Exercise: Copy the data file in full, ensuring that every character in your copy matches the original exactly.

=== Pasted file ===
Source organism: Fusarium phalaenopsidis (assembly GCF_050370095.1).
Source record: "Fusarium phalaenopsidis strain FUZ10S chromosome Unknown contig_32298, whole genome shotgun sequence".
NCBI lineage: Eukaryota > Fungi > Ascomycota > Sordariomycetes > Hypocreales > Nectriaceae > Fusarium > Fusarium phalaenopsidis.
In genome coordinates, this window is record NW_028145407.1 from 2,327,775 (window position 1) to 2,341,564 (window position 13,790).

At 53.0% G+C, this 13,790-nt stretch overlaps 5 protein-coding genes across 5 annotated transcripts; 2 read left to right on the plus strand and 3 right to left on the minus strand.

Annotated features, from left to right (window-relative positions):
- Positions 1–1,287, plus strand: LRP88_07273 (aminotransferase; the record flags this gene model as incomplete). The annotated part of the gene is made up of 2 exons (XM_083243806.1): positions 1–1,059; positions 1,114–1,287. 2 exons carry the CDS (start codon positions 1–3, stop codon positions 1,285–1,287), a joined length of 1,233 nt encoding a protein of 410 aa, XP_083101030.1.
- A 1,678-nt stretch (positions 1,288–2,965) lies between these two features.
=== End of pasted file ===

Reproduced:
Source organism: Fusarium phalaenopsidis (assembly GCF_050370095.1).
Source record: "Fusarium phalaenopsidis strain FUZ10S chromosome Unknown contig_32298, whole genome shotgun sequence".
NCBI lineage: Eukaryota > Fungi > Ascomycota > Sordariomycetes > Hypocreales > Nectriaceae > Fusarium > Fusarium phalaenopsidis.
In genome coordinates, this window is record NW_028145407.1 from 2,327,775 (window position 1) to 2,341,564 (window position 13,790).

At 53.0% G+C, this 13,790-nt stretch overlaps 5 protein-coding genes across 5 annotated transcripts; 2 read left to right on the plus strand and 3 right to left on the minus strand.

Annotated features, from left to right (window-relative positions):
- Positions 1–1,287, plus strand: LRP88_07273 (aminotransferase; the record flags this gene model as incomplete). The annotated part of the gene is made up of 2 exons (XM_083243806.1): positions 1–1,059; positions 1,114–1,287. 2 exons carry the CDS (start codon positions 1–3, stop codon positions 1,285–1,287), a joined length of 1,233 nt encoding a protein of 410 aa, XP_083101030.1.
- A 1,678-nt stretch (positions 1,288–2,965) lies between these two features.